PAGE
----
Triggerpoints: 10 catastrophic blunders of companies

Triggerpoints often lead to protest and uprisings. The next 10 disasters have caused a lot of critic, especially about the ethics of business. The scandals mentioned are so large that they led to a critical mass of protesting people: they got broad media attention and companies were put under pressure to undo or compensate their deficiencies.

1. Venom disaster Bhopal

The venom in Bhopal is known as one of the biggest industrial disaster ever. In Bhopal, India, in 1984, 40 tonnes of methyl isocyanate (MIC) were released from a Union Carbide pesticide factory. This event led to at least 50,000 victims with serious illnesses. In addition, the well-being of between 150,000 and possibly 600,000 was compromised, of which 6,000 later died as the consequence of the exposure. Thirty years after date (2014), malformed children are still born as a result of the disaster.

2. Chernobyl nuclear disaster

One of the nuclear reactors in the Chernobyl nuclear power plant, owned by a Russian state-owned company, exploded in 1986. Radioactivity was spread across Europe and other parts of the world and mainly the first ten days the deposition of radioactive dust particles took place. The WHO estimates that among the 600,000 people who had a radiation dose due to this nuclear disaster, about 9,000 people died of cancer.

3. The Panama papers

A leak at the law firm Mossack Fonseca exposed 11.5 million documents showing how the rich of the earth, including many companies, protect their wealth from taxation. The leak embarassed many prominent people and businesses and led to resentment and populism.

4. IBM and the Holocaust
IBM collected for Hitler National Sensitive Documents from countries across Europe and America to help locate all Jews for Germany. As a result, IBM could provide better punch cards for concentration camps that were used to sort and categorize Jews. Thus, the automated IBM punch cards were efficiently and effectively deployed for the eradication of Jews in concentration camps. IBM also learned camp guards to use the equipment properly.

5. Shell pollutes Nigeria
In the Oruma village in Nigeria in June 2005, a major oil spill through Shell’s oil pipes took place which made fish ponds and farmland unusable. Envrionemnet protection organizations and the the affected Nigerians drew Shell to court. Upto date, Shell is confident that the recurring oil leakages are caused by sabotage, which can not be proven. In addition, there are legal proceedings against Shell against the violation of human rights by the Ogoni people in and around Oruma.

6. Fukushima Nuclear Disorder
After an earthquake in 2011, four nuclear power stations from Tepco in Japan were shut down. At first nuclear agency NISA estimated the accident a level 4, which was quickly increased to level 5. Foreign experts reported on March 18th that level 6 had already been reached. Greenpeace published a report on March 25th, which would indicate that the disaster should now be on scale 7, just like Chernobyl. On April 12th, 2011, the Japanese authorities stated that this was indeed the case. After three to nine months the radiation emissions should be under control. There have been no official reports yet that reported cancer deaths due radiation.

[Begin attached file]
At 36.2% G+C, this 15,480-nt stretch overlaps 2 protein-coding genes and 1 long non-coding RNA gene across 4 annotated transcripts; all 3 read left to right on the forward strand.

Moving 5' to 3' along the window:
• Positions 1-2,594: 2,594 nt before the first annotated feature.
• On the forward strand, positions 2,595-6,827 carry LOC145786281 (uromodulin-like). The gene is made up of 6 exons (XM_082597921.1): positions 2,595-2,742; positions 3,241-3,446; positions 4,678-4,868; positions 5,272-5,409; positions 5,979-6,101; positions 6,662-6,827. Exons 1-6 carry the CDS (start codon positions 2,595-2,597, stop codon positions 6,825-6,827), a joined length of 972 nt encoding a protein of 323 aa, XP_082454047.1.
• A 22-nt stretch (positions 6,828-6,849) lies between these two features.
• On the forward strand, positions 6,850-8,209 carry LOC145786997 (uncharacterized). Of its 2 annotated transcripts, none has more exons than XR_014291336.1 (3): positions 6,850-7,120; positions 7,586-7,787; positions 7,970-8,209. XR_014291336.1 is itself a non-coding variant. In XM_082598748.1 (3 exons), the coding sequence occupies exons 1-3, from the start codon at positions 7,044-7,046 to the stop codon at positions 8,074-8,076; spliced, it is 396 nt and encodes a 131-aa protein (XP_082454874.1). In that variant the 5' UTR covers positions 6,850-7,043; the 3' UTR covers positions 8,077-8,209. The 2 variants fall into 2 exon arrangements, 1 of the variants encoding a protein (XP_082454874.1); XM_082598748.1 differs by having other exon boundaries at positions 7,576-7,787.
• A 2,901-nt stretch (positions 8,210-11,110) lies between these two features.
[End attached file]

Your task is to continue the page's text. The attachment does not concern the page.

7. Softenon: Malformed Children
In the fifties, Softenon was introduced by Chemie Grünenthal as a sleeping drug that proved very effective against morning sickness in pregnant women. At the beginning of the 1960s, the use of Softenon caused the birth of malformed children. Regulation is still not well regulated, Brazil still has children with disabilities because the medecine there is prescribed for leprosy.

8. Blood Diamonds

Blood diamonds “is a term used for a diamond generated and sold in a war zone to fund a revolt, a war effort of an invading army or an army activity.” This mainly concerns conflicts in Angola, Côte d’Ivoire and Sierra Leone. The famous Beers diamond dealers in Belgium and others do not shy away to earn their income from blood diamonds. The Security Council has made several attempts to certify conflict-free diamonds.

9. Nike and Human Rights

Anno 2017, Nike’s still hasn’t improved its’ image by misusing the benefits (especially low taxes on its products) of so-called Free Trade Zones in low wage countries. Oxfam is still fighting for better wages, the right to trade unions, complaints-trust procedures, more respect for human rights and, in particular, termination of short-term contracts. The latter makes it possible for Nike to remove her activities from a region and leave the workers with nothing.

10. Volkswagen cheats with emissions
Volkswagen [and now also Fiat and Audi] is at risk of a billion fine because it has deliberately tampered with software that helps reduce emissions of harmful substances in their cars. According to the US Environmental Monitor, Volkswagen has changed the engine management of some diesel models in such a manner that cleaner combustion occurs only if the car is subjected to the periodic polluting measurement.

Of course, we have not been able to take many scandals, but these are among the most terrible misconceptions.

Further reading:

multinationalmonitor.org

stopcorporateabuse.org

ethicalcorp.com

– greenpeace.org/international/en/campaigns/detox/electronics/how–the-companies-line-up

– globalpolicy.org/social-and-economic-policy/tables-and-charts-on-social-and-economic-policy/transnational-corporations

list25.com/25-biggest-corporate-scandals-ever